Wednesday, June 20, 2012

Race With The Devil (1975)

I once wrote the single worst short story about a satanic cult ever. I know that (since you read and enjoy my weekly reviews) you can't possibly believe this, but it's true. This was back when I was still very young. It was called "Cultism: Closer Than You Think," and I even decorated the front cover with one of the worst renderings of a satanic cult member ever. Actually, he looked more like a member of the Klan, in retrospect, but that's neither here nor there. The story (in as much as it can be claimed it had one) involved me (did I mention this was written in First Person perspective?) stumbling upon a coven of Satanists in the midst of a blood sacrifice. After a short chase, I wound up spending the night up a tree (much like the plot), and the next morning, the cultists were gone. The end. I swear to you, loyal readers (all five of you), I have never seen this week's film before watching it for this review.

Roger, Frank, Alice, and Kelly (Peter Fonda, Warren Oates, Loretta Swit, and Lara Parker, respectively, and not to be confused with Bob and Carol and Ted and Alice), head out on an early-year vacation in Frank's brand-spanking-new, fully-loaded camper. After some dirt biking and grabassery, Roger and Frank get mildly toasted for the evening. Across the shallow river, fire erupts, and thinly-robed people begin to prance around. Taking a closer peek, the two horndogs think it's just some filthy hippies having a harmless orgy. But when the coven leader (in a very nice mask, by the way) unsheathes the sacrificial dagger and plunges it into an all-too-willing female member, the men suddenly realize they're in some deep crap (sound familiar?). Alice's big mouth (she was "Hot Lips" Houlihan, after all) alerts the cultists to the vacationers presence, and our hapless quartet find themselves, not really in a Race With The Devil, but definitely in a race away from his worshippers.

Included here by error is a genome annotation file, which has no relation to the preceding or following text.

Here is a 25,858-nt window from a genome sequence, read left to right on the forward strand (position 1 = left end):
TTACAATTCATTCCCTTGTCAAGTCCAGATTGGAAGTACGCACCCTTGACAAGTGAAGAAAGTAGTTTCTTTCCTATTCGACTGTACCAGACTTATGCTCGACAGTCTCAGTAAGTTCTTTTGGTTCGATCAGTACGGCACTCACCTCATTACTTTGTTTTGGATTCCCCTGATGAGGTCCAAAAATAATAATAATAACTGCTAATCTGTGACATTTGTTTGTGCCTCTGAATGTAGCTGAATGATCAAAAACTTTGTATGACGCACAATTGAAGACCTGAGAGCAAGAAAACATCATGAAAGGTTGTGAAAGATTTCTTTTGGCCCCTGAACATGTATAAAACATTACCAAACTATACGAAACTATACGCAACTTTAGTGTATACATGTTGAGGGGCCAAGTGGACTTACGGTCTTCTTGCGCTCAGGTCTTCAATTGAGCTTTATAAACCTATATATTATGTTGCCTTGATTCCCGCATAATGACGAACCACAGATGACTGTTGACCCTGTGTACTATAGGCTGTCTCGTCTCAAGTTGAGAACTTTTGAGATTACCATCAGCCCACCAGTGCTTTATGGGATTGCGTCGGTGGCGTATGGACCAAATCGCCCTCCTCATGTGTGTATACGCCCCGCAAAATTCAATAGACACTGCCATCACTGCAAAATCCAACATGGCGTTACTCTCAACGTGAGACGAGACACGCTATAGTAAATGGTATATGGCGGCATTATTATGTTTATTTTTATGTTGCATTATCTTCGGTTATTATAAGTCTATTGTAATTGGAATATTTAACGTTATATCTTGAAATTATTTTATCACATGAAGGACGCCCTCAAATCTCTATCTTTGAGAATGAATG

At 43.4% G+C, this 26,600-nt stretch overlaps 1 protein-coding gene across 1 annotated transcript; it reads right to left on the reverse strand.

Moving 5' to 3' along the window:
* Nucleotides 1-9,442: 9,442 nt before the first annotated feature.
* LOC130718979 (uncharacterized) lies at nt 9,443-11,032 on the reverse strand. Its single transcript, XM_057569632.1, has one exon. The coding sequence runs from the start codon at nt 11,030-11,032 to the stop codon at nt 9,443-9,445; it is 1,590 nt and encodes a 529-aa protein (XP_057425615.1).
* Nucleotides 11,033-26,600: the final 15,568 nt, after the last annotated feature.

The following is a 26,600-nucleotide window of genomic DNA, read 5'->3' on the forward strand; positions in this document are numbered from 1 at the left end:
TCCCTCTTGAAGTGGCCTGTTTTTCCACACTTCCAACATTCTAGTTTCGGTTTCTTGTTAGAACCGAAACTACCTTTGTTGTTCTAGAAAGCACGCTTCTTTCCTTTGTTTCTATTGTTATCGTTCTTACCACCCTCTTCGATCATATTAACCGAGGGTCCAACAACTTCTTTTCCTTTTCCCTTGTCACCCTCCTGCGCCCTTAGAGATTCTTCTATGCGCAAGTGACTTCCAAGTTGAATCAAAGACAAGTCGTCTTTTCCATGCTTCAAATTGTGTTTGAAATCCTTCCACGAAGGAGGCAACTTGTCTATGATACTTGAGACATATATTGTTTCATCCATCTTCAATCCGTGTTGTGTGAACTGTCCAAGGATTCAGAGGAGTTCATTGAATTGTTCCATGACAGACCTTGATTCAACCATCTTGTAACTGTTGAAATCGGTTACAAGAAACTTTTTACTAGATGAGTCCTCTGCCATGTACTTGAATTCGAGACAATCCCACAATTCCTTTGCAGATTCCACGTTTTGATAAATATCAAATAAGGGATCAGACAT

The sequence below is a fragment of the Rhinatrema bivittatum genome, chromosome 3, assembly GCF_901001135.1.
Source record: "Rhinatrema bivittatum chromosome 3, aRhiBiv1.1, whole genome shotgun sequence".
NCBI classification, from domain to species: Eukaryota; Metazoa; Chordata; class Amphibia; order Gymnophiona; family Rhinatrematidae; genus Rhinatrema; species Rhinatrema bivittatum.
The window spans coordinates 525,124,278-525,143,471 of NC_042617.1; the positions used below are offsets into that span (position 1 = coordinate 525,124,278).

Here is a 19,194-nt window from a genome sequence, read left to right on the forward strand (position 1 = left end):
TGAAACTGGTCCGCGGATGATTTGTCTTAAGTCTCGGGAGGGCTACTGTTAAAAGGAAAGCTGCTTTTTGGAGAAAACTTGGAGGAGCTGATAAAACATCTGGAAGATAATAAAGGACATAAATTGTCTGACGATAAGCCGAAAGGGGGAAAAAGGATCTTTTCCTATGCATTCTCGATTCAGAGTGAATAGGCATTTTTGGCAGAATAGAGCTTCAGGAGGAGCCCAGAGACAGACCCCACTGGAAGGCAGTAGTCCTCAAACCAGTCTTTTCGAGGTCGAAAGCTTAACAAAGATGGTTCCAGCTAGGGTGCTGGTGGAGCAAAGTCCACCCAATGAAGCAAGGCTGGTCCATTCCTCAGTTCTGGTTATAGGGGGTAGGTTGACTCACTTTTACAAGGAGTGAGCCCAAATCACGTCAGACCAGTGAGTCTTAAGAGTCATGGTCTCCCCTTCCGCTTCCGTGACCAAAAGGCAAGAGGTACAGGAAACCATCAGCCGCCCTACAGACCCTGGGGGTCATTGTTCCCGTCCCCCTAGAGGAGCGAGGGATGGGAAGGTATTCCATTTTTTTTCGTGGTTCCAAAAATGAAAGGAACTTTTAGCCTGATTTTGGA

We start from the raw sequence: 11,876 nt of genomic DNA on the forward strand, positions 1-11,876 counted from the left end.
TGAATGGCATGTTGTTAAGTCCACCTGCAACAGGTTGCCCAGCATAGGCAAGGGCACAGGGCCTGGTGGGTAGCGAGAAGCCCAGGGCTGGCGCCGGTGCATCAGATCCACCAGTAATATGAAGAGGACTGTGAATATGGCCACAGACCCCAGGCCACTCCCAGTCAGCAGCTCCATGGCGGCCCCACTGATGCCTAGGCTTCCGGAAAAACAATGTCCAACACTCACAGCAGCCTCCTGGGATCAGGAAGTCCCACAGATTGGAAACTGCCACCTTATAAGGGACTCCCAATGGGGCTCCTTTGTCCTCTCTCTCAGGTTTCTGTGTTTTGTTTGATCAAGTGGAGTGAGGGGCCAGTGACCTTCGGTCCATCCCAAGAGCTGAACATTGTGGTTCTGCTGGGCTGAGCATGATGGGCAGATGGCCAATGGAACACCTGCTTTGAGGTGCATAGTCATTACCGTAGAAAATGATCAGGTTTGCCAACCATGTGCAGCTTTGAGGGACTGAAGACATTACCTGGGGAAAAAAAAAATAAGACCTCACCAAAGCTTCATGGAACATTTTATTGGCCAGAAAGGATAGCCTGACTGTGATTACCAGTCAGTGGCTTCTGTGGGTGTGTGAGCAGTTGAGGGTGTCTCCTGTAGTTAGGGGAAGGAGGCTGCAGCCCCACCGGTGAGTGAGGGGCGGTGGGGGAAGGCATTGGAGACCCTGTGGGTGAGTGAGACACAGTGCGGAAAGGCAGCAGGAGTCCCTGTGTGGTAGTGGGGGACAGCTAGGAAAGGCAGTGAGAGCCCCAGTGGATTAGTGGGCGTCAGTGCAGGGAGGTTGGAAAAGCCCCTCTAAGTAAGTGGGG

The basic story premise for Jack Starrett's film goes all the way back to the pulp magazines of the early twentieth century. Stories about strange cults, the people (usually dames) who espy them doing their dirty business, and the two-fisted shamuses that busted them up (the cults, not the dames…well…) abounded. The Seventh Victim (produced by the legendary Val Lewton and directed by Mark Robson) also dealt with the subject of Satanism in a very personal, very disturbing manner. That it did so in 1943 is, to me, both intriguing and somehow more affecting. Of course, while the viewers of an illicit act are usually decent, normal citizens, the viewees almost always are not, and they are also not exclusively creepy religious zealots. Just look at Hitchcock's Rear Window, Stephen Hopkins's Judgment Night, or Malmuth's Hard To Kill. The act viewed doesn't even need to be criminal in nature, and Park Chan-wook's Oldboy bears this out. Suffice it to say, the basics are a well-trodden path, and like all types, it's what you do with them that counts. Starrett, a very workmanlike but solid director of exploitation fare (as well as being an actor), doesn't go the way one would necessarily expect with the film, and crafts a mostly successful effort. But there are a few bumps in the road, to be sure.